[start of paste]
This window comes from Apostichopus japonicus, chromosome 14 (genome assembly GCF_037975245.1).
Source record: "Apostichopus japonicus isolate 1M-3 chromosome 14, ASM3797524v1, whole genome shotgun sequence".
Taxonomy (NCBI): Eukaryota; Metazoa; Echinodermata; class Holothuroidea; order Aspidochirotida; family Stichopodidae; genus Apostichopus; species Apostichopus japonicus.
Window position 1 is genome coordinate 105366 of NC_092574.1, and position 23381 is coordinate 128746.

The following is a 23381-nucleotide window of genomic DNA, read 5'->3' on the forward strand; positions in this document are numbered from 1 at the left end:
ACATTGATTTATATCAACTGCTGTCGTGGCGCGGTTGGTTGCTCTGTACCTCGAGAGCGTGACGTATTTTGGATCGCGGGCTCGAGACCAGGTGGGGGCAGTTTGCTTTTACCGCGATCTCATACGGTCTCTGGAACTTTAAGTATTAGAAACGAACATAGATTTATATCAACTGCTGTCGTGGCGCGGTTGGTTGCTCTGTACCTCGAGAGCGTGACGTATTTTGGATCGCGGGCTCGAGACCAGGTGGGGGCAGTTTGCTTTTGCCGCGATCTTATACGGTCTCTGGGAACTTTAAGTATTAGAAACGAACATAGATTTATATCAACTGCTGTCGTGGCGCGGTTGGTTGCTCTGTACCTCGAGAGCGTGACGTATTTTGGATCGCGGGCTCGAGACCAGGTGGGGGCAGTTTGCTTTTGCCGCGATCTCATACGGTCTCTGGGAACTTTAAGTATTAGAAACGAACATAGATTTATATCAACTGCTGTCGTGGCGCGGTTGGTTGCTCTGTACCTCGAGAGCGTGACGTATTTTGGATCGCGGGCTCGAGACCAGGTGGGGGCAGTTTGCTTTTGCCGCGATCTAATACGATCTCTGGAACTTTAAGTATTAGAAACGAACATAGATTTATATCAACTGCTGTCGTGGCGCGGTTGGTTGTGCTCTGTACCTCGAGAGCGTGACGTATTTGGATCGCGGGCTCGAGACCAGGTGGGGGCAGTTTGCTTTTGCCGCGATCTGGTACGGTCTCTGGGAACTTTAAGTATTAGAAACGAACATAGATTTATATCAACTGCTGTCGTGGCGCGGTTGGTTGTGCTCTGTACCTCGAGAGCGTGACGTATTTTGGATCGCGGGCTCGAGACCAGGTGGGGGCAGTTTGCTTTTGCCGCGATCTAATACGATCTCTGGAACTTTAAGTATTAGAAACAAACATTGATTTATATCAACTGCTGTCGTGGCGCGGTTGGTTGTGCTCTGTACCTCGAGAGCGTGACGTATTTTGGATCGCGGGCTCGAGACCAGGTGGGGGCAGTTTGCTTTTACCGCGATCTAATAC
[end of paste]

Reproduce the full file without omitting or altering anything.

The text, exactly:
This window comes from Apostichopus japonicus, chromosome 14 (genome assembly GCF_037975245.1).
Source record: "Apostichopus japonicus isolate 1M-3 chromosome 14, ASM3797524v1, whole genome shotgun sequence".
Taxonomy (NCBI): Eukaryota; Metazoa; Echinodermata; class Holothuroidea; order Aspidochirotida; family Stichopodidae; genus Apostichopus; species Apostichopus japonicus.
Window position 1 is genome coordinate 105366 of NC_092574.1, and position 23381 is coordinate 128746.

The following is a 23381-nucleotide window of genomic DNA, read 5'->3' on the forward strand; positions in this document are numbered from 1 at the left end:
ACATTGATTTATATCAACTGCTGTCGTGGCGCGGTTGGTTGCTCTGTACCTCGAGAGCGTGACGTATTTTGGATCGCGGGCTCGAGACCAGGTGGGGGCAGTTTGCTTTTACCGCGATCTCATACGGTCTCTGGAACTTTAAGTATTAGAAACGAACATAGATTTATATCAACTGCTGTCGTGGCGCGGTTGGTTGCTCTGTACCTCGAGAGCGTGACGTATTTTGGATCGCGGGCTCGAGACCAGGTGGGGGCAGTTTGCTTTTGCCGCGATCTTATACGGTCTCTGGGAACTTTAAGTATTAGAAACGAACATAGATTTATATCAACTGCTGTCGTGGCGCGGTTGGTTGCTCTGTACCTCGAGAGCGTGACGTATTTTGGATCGCGGGCTCGAGACCAGGTGGGGGCAGTTTGCTTTTGCCGCGATCTCATACGGTCTCTGGGAACTTTAAGTATTAGAAACGAACATAGATTTATATCAACTGCTGTCGTGGCGCGGTTGGTTGCTCTGTACCTCGAGAGCGTGACGTATTTTGGATCGCGGGCTCGAGACCAGGTGGGGGCAGTTTGCTTTTGCCGCGATCTAATACGATCTCTGGAACTTTAAGTATTAGAAACGAACATAGATTTATATCAACTGCTGTCGTGGCGCGGTTGGTTGTGCTCTGTACCTCGAGAGCGTGACGTATTTGGATCGCGGGCTCGAGACCAGGTGGGGGCAGTTTGCTTTTGCCGCGATCTGGTACGGTCTCTGGGAACTTTAAGTATTAGAAACGAACATAGATTTATATCAACTGCTGTCGTGGCGCGGTTGGTTGTGCTCTGTACCTCGAGAGCGTGACGTATTTTGGATCGCGGGCTCGAGACCAGGTGGGGGCAGTTTGCTTTTGCCGCGATCTAATACGATCTCTGGAACTTTAAGTATTAGAAACAAACATTGATTTATATCAACTGCTGTCGTGGCGCGGTTGGTTGTGCTCTGTACCTCGAGAGCGTGACGTATTTTGGATCGCGGGCTCGAGACCAGGTGGGGGCAGTTTGCTTTTACCGCGATCTAATAC